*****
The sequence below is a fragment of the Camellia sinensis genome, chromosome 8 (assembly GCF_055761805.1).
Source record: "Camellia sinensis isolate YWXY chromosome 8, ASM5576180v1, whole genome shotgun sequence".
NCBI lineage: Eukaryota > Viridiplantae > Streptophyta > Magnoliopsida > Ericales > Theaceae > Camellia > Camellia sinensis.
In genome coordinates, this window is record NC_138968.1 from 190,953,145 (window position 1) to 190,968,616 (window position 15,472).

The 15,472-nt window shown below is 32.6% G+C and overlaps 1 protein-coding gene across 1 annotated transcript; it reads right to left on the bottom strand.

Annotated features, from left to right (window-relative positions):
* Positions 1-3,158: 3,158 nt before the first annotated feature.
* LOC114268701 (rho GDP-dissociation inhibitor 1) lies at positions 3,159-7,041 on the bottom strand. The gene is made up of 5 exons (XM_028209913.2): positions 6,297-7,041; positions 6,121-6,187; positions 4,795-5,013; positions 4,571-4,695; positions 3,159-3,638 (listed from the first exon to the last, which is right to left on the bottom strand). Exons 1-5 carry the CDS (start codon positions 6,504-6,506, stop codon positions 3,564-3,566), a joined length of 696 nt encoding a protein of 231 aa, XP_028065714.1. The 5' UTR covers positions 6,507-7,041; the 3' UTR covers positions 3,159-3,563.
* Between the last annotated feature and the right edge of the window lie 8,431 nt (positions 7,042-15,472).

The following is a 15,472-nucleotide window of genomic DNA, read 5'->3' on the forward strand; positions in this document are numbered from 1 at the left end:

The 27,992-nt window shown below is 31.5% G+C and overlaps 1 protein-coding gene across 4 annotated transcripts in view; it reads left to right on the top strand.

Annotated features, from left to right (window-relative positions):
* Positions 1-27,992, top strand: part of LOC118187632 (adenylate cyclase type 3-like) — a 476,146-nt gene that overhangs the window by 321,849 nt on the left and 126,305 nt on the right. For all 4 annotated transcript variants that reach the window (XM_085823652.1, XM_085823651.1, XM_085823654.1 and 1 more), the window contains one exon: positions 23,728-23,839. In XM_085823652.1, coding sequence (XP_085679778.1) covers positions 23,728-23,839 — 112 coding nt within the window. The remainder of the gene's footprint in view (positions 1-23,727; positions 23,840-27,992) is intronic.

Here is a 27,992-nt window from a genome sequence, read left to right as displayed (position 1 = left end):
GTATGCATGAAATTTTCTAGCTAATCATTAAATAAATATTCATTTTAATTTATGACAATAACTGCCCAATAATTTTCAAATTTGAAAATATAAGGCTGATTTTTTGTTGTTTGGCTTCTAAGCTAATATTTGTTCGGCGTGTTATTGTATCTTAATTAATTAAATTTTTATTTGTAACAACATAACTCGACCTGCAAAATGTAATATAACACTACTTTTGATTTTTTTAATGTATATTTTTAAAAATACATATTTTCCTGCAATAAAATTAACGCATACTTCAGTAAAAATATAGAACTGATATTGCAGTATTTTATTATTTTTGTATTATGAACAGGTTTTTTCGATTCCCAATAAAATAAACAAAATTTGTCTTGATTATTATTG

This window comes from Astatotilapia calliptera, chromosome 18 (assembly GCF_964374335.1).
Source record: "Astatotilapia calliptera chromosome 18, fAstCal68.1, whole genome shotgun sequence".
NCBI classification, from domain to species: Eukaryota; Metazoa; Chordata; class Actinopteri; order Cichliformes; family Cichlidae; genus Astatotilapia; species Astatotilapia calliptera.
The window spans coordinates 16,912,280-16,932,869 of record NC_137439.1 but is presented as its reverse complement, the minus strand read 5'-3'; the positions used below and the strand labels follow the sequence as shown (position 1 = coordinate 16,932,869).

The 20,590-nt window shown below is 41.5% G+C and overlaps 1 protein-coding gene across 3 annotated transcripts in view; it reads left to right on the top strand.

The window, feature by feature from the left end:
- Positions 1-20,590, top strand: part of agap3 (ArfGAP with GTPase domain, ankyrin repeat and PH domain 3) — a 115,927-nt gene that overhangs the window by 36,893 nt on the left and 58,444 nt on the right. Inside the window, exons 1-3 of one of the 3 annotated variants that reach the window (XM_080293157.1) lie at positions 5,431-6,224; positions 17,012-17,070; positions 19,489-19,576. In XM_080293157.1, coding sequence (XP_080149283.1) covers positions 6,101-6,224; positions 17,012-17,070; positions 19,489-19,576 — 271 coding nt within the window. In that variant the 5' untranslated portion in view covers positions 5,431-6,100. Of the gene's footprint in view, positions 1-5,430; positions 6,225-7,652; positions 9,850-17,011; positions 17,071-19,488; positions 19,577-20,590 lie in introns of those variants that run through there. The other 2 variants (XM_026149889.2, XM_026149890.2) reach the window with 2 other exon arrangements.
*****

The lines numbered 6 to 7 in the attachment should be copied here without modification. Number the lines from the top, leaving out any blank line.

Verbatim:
Annotated features, from left to right (window-relative positions):
* Positions 1-3,158: 3,158 nt before the first annotated feature.